Music for forlorn ears
- John Chandler
- Portland Tribune - Features
Four singer-songwriters get lyrical about single life on Valentine's Day
So Valentine's Day is upon us once again Ñ a time for talking teddy bears, bargain-bin sweets and canoodling next to the fondue pot.
For the unattached and despondent, there's 'Some Disenchanted Evening' at the Bitter End. 'I wanted to call it 'Make Out With a Stranger Night,' but I got shouted down,' says local songstress McKinley, one of the four guitar-slinging ladies hosting the event.
Make no mistake Ñ this show isn't for starry-eyed lovers still intoxicated with each other's charms. McKinley, former Carmina Piranha guitarist Lara Michell, Stephanie Schneiderman and Lea Krueger will take the stage together, trading songs that invoke lost love, deception and the loneliest of nights Ñ a bittersweet balm for the brokenhearted.
'More bitter than sweet,' McKinley clarifies. 'Heartbroken people are so beautiful. They have a lovely vulnerability.'
McKinley, who is hard at work recording a new album at Kung Fu Bakery studio, explained the origin of the theme night. 'Stephanie (Schneiderman) had the gig, and we were all downstairs at Little Sue's CD release party talking. As it turns out, we're all single,' she recalls. 'None of us had any plans for Valentine's Day. It was not a problem for us to hang out together.'
At this point, their set list is still a bit nebulous, but McKinley anticipates no problems.
'The four of us have gotten together to practice, and we honestly were thinking about some love songs to do in case there were actual couples in the house, but we couldn't think of any,' she says.
'It's no big deal, though,' she says. 'We all write the saddest, most self-involved relationship songs you've ever heard.
'The only thing we've established is that we'll be onstage together and that we'll have plenty of wine within reach.'
Red Devil Dawn
Go ahead and add Eric Bachmann to the list of former indie rockers who have gone solo only to discover the frazzled charms of wrung-out songwriters such as Leonard Cohen, Lee Hazelwood and Kris Kristofferson.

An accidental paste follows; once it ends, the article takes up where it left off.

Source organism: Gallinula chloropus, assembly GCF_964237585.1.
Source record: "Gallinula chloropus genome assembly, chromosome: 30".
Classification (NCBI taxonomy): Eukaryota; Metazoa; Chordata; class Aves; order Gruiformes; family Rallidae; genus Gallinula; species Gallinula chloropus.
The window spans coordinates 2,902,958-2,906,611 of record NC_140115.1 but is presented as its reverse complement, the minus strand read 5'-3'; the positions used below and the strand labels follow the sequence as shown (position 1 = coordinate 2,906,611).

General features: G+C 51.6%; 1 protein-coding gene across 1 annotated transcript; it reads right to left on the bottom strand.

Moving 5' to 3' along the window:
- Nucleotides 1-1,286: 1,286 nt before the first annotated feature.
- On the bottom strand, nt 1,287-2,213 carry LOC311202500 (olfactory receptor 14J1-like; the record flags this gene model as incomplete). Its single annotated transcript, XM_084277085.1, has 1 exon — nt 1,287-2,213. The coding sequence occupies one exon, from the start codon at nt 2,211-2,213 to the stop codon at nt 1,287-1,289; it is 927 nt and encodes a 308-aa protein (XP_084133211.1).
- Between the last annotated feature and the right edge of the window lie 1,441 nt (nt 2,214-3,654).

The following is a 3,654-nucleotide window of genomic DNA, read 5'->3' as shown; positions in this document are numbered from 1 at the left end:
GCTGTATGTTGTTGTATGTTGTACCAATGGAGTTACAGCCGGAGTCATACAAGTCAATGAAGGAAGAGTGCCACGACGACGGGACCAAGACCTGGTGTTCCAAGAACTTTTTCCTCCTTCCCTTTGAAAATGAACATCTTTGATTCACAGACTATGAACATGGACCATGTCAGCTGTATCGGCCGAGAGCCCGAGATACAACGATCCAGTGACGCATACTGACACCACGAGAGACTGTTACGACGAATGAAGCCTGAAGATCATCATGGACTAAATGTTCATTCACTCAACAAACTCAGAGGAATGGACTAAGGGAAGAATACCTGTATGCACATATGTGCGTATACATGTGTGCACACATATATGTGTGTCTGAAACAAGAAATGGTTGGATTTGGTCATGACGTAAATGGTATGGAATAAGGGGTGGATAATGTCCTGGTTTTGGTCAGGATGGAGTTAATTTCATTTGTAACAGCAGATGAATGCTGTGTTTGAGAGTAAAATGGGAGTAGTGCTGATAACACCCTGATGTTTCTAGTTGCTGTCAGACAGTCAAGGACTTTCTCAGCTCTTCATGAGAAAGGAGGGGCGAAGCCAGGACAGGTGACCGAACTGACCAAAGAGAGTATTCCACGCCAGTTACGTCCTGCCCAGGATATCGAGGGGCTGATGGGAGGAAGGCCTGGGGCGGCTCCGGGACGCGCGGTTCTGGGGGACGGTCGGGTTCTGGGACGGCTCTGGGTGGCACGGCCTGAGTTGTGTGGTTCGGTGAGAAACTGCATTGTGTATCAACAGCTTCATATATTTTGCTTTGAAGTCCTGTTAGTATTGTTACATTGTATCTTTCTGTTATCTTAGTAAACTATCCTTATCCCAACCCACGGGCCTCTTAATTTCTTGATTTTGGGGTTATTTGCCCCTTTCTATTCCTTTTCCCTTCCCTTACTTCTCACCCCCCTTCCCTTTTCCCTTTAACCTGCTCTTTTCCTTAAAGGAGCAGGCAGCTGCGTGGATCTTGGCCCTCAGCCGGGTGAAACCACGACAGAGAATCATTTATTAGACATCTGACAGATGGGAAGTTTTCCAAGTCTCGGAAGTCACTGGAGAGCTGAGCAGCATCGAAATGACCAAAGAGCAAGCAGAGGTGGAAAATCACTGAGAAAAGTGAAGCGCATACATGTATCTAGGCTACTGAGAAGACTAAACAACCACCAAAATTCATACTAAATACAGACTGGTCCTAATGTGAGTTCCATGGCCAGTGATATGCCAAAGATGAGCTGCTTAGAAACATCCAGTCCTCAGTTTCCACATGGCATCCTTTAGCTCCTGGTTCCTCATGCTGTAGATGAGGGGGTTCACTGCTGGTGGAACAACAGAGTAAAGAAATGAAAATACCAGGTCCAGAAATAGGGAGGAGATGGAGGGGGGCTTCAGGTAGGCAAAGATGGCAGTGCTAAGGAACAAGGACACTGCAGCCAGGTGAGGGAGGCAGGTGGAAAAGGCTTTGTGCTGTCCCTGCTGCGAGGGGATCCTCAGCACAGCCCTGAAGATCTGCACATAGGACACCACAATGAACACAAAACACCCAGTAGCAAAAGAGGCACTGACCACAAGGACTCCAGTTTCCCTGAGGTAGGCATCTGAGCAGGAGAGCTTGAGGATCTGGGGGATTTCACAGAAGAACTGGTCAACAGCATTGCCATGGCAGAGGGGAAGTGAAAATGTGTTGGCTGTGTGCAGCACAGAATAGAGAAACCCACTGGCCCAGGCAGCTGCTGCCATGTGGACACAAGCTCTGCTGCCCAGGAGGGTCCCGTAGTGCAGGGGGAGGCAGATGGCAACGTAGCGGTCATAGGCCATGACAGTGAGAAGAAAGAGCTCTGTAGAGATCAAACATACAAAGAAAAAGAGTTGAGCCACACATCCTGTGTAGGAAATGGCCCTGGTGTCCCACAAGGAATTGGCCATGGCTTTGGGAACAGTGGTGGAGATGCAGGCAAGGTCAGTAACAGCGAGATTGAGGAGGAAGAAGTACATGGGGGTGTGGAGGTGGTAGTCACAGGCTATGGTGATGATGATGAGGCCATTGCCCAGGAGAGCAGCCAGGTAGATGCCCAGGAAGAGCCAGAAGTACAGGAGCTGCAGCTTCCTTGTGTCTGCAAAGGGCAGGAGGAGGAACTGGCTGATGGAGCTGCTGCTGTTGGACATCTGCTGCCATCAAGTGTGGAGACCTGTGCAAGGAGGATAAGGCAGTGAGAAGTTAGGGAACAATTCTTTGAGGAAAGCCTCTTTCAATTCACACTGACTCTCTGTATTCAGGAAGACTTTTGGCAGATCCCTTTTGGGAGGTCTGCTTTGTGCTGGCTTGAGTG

Bachmann, the former leader of North Carolina's Archers of Loaf, has returned with his fourth solo record in four years. Crooked Fingers is a band in name only; Bachmann is the songwriter and singer supported by a revolving cast of musicians. As a former spinner of songs spilling over with rage and loathing, such as 'Let the Loser Melt' and 'Vocal Shrapnel,' Bachmann has refined his approach and focused his fury with Crooked Fingers.
Attempting to move up the prestige ladder as a sort of minor league Springsteen or Dylan, Bachmann is surprisingly successful. His musical arrangements are tastefully loaded with soothing strings and gently plucked guitars, making 'Red Devil Dawn' a contemplative, late-night listen.
'Don't Say a Word' is a particularly incisive tune, with a soulful Bachmann singing, 'They say you learn/the more it burns/But what good does that do/If what you learned/Don't help to bring/The one you lost back to you?'
This is a fine record. There's just one little thing: Bachmann sings a lot like Neil Diamond. If you can get your head around this distraction, then all is well.
Crooked Fingers plays at
9:30 p.m. Saturday, Feb. 15, at Blackbird, 3728 N.E. Sandy Blvd., 503-282-9949, $8.